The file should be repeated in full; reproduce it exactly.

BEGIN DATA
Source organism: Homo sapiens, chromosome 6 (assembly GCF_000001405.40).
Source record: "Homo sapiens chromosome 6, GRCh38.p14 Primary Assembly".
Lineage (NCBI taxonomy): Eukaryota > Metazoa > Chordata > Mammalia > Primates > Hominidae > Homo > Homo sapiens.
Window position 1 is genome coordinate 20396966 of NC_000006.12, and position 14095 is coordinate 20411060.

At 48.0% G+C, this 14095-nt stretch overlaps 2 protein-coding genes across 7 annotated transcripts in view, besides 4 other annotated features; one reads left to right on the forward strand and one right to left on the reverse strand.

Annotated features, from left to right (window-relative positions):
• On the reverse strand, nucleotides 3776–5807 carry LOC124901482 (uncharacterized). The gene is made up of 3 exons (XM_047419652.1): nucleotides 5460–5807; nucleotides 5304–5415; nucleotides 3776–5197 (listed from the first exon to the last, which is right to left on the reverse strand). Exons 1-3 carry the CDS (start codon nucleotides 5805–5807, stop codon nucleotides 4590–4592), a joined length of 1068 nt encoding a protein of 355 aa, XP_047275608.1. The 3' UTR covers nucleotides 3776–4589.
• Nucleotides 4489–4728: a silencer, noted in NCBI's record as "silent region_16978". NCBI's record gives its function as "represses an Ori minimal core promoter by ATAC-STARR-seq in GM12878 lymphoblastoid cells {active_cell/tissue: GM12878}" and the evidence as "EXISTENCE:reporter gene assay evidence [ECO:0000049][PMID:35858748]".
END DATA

Source organism: Homo sapiens, chromosome 6 (assembly GCF_000001405.40).
Source record: "Homo sapiens chromosome 6, GRCh38.p14 Primary Assembly".
Lineage (NCBI taxonomy): Eukaryota > Metazoa > Chordata > Mammalia > Primates > Hominidae > Homo > Homo sapiens.
Window position 1 is genome coordinate 20396966 of NC_000006.12, and position 14095 is coordinate 20411060.

At 48.0% G+C, this 14095-nt stretch overlaps 2 protein-coding genes across 7 annotated transcripts in view, besides 4 other annotated features; one reads left to right on the forward strand and one right to left on the reverse strand.

Annotated features, from left to right (window-relative positions):
• On the reverse strand, nucleotides 3776–5807 carry LOC124901482 (uncharacterized). The gene is made up of 3 exons (XM_047419652.1): nucleotides 5460–5807; nucleotides 5304–5415; nucleotides 3776–5197 (listed from the first exon to the last, which is right to left on the reverse strand). Exons 1-3 carry the CDS (start codon nucleotides 5805–5807, stop codon nucleotides 4590–4592), a joined length of 1068 nt encoding a protein of 355 aa, XP_047275608.1. The 3' UTR covers nucleotides 3776–4589.
• Nucleotides 4489–4728: a silencer, noted in NCBI's record as "silent region_16978". NCBI's record gives its function as "represses an Ori minimal core promoter by ATAC-STARR-seq in GM12878 lymphoblastoid cells {active_cell/tissue: GM12878}" and the evidence as "EXISTENCE:reporter gene assay evidence [ECO:0000049][PMID:35858748]".